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date: 15 July 2019

Abstract and Keywords

Traditional approaches to understanding morality, through evaluating outcomes, analyzing rules, principles, and duty, and adhering to notions of virtue and character, offer competing but also complementary ways of framing conduct in a social setting. Ethical pluralism is the claim that all three methods are, to some degree, useful to positive economics because each provides distinctive insights into human behavior. Each is also useful in normative economics because a single framework has limitations that are solved by introducing elements from the others. The neoclassical economic approach, concerned ostensibly with outcome goals, must consider how economic agents are motivated by duty and virtue ethics considerations. Adam Smith’s virtue ethics, for example, arise from moral sentiments, not rational calculation. In considering the morality of efficiency, a Paretian approach derives ultimately from Kantian considerations, and the Kaldor-Hicks approach relies on background conditions of human rights and other non-outcome based elements.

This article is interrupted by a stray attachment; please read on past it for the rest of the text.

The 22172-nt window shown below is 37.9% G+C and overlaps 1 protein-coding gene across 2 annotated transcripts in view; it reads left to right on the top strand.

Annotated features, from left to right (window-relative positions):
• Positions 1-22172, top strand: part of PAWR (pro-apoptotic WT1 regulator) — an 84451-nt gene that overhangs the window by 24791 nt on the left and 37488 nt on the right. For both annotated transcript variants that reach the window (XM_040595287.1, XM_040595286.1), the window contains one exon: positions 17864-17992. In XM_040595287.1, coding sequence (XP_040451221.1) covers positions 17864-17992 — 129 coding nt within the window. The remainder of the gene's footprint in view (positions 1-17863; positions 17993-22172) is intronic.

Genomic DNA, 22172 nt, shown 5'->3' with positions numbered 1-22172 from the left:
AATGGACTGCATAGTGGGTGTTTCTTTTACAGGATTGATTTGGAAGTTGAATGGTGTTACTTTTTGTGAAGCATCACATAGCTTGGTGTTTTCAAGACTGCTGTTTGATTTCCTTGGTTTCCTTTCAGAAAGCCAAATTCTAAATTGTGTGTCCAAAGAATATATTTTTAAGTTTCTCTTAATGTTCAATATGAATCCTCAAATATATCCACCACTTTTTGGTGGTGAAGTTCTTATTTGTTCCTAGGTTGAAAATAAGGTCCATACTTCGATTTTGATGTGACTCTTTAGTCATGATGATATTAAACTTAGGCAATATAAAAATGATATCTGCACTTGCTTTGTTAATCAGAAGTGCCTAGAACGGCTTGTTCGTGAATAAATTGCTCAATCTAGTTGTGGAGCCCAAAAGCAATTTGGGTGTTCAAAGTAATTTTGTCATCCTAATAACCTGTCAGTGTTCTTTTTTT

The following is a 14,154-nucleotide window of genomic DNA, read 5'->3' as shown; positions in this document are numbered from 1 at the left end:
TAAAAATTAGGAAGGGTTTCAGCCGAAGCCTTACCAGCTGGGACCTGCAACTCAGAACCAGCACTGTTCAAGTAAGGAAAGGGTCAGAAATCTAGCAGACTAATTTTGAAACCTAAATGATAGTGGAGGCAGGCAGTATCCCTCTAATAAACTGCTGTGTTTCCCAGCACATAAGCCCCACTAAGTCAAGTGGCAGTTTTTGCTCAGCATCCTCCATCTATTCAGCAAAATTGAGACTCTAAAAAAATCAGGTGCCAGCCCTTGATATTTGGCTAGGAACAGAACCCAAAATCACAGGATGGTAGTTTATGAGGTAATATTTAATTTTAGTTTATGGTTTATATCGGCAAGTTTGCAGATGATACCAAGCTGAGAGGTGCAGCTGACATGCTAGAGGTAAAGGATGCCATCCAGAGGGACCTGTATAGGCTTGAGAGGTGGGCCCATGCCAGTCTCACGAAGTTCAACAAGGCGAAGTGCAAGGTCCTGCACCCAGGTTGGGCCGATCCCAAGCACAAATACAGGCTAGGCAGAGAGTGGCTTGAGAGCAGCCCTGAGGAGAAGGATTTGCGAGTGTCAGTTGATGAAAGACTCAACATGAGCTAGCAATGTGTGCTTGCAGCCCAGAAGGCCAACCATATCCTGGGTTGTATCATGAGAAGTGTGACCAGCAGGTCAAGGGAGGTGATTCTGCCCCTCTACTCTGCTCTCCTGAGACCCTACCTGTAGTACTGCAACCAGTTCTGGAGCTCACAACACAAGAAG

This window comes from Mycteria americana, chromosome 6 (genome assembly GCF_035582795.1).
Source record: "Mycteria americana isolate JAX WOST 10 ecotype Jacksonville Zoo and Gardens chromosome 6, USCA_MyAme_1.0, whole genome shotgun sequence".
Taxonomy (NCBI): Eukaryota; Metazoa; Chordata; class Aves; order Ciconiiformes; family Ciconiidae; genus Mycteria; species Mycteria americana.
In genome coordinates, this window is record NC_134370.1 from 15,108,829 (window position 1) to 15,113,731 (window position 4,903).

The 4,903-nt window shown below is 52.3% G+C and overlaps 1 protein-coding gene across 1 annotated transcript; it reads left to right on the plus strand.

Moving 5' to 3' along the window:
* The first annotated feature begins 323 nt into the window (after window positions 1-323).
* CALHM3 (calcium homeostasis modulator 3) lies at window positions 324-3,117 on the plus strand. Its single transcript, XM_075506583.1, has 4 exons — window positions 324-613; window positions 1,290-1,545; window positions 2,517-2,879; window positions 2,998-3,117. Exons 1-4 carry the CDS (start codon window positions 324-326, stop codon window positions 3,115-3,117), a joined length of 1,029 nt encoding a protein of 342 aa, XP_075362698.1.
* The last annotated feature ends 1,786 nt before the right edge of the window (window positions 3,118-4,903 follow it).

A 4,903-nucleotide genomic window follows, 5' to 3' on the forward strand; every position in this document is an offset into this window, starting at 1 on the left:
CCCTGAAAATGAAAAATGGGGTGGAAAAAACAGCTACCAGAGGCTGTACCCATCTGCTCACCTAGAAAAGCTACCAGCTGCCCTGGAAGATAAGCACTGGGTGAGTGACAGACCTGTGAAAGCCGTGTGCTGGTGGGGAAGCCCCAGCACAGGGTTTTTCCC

Keywords: pluralism, Immanuel Kant, Adam Smith, virtue ethics, Pareto, Kaldor-Hicks, efficiency

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